I recently won a motion that will almost certainly result in the entire case being dismissed, where six officers were present in court to testify against my client on our defense motion to suppress (prevent the use of at trial) illegally seized evidence. The case began with an anonymous tip to 911. All of the officers reports said or implied that a drug deal took place involving my client, whom they stops, dragged out of his vehicle, and handcuffed him on the ground. Then they called a judge for a search warrant based on questionable statements to the judge, including inaccurate specifics of K-9 sniff 'searches' of two suspect vehicles. The police then arrested my client and took him to jail, and impounded his vehicle and searched it thoroughly, allegedly finding a tiny amount of drug residue, and my client was then charged with felony drug possession.
But, determinative to this case, the law enforcement stop of my client and the seizure of his vehicle was an unconstitutional Terry stop or investigative detention, which violated the Fourth Amendment of the US Constitution and article 1, Section 7 of the Washington State Constitution. An anonymous tip must be corroborated for reliability, which wasn't done here by the police, or else the cops must observe corroborating criminal activity, not just innocuous (legal) actions such as people talking to one another in or outside their vehicles in a public parking lot, which is all that occurred here. On the stand, during my cross-examination of these officers, none of them were willing and able to say they actually saw any crime being committed before they arrested him! It's stunning that in this day and age none of the officers involved, from 3 different agencies, had body or dash cams to record the stop. Several of them told my private investigator that they only wear body cams for bigger cases (!!!) and some said the county where this occurred didn't have the money to supply them with body-cams.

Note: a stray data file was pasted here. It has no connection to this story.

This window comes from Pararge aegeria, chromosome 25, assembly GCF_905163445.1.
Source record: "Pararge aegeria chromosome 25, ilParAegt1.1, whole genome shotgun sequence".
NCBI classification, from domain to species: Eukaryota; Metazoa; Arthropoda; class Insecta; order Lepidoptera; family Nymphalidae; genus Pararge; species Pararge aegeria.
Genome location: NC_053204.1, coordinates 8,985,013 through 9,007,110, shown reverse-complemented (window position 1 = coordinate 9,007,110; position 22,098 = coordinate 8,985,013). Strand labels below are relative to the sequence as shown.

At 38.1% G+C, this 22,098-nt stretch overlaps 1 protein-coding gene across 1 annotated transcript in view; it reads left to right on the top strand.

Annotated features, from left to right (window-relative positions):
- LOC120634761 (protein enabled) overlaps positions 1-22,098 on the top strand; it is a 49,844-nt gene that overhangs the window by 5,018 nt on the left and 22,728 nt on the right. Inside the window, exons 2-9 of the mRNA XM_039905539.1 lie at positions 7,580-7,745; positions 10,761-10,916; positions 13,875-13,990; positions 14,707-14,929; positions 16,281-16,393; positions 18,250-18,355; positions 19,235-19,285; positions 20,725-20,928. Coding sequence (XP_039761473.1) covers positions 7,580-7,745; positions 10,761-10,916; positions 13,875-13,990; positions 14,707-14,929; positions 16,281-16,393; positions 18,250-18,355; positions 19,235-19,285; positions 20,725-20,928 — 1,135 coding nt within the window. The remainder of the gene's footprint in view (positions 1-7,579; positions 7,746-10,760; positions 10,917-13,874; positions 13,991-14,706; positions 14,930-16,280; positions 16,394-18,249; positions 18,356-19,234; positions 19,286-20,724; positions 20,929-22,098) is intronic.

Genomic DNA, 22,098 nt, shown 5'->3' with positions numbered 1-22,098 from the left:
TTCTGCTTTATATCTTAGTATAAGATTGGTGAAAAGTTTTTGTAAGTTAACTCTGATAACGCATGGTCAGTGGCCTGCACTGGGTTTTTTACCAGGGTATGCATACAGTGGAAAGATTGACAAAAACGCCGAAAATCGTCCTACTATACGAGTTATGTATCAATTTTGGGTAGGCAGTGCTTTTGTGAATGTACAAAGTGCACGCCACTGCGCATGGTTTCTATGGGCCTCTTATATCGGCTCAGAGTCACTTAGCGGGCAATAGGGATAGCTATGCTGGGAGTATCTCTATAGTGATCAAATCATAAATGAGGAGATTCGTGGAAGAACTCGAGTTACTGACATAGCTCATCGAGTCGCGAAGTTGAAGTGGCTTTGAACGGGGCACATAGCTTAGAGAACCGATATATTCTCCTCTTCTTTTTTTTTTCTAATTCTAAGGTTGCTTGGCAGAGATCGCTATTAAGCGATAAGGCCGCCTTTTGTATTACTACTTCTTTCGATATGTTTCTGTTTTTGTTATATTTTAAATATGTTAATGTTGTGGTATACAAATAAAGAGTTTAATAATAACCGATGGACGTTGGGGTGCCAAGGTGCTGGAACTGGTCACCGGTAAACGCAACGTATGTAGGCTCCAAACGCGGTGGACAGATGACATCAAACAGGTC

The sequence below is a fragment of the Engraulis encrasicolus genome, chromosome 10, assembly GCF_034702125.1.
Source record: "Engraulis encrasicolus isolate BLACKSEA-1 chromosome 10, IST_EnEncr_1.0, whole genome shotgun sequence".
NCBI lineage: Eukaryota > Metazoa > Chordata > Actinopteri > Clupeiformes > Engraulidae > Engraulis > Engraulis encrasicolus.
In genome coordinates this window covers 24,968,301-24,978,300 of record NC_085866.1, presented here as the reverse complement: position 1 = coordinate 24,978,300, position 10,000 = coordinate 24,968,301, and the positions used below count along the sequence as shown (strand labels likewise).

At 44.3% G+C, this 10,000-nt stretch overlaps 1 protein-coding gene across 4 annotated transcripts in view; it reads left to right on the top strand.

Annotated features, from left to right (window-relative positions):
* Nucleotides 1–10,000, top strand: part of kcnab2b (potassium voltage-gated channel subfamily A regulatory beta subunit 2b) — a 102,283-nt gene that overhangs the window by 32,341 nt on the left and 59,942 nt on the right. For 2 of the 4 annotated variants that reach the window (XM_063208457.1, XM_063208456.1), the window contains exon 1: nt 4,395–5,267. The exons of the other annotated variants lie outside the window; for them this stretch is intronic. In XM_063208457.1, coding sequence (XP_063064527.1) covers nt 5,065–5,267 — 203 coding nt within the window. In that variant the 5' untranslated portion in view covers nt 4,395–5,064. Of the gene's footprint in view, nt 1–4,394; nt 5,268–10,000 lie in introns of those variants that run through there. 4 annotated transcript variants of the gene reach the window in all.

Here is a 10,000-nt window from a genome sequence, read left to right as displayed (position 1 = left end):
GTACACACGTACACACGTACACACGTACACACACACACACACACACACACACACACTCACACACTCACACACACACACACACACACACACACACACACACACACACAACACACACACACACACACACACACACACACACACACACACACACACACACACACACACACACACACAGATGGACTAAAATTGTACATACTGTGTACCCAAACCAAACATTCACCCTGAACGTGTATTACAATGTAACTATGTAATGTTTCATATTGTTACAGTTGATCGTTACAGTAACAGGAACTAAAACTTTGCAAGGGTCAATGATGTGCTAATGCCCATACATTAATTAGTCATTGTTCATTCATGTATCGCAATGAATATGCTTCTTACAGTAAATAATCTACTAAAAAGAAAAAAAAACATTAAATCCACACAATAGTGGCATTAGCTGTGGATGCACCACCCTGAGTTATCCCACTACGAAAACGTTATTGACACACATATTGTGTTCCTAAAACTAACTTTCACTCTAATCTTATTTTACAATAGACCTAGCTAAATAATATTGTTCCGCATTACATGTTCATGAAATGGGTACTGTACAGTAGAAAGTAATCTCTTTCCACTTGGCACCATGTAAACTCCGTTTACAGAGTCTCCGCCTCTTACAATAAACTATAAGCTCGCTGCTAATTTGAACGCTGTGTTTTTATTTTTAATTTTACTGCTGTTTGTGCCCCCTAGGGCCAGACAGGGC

Without the ability to show that they had seen any illegal activity, all the evidence they obtained by subsequent searching became what is called 'Fruit of the poisonous tree' and unusable at trial.
Ars Technica now reports that the famous TASER company is changing it's name to Axon, and giving away free body cams to police agencies, along with a year of Cloud storage service. Obviously they plan to make money long term by selling subscriptions to the service, like every tech company does nowadays. They plan to make it cost effective and easy for every officer to record interactions and events, so there will be more evidence against alleged criminals, and less claims of police misconduct.
So, next time you see a cop, smile! You're probably on camera!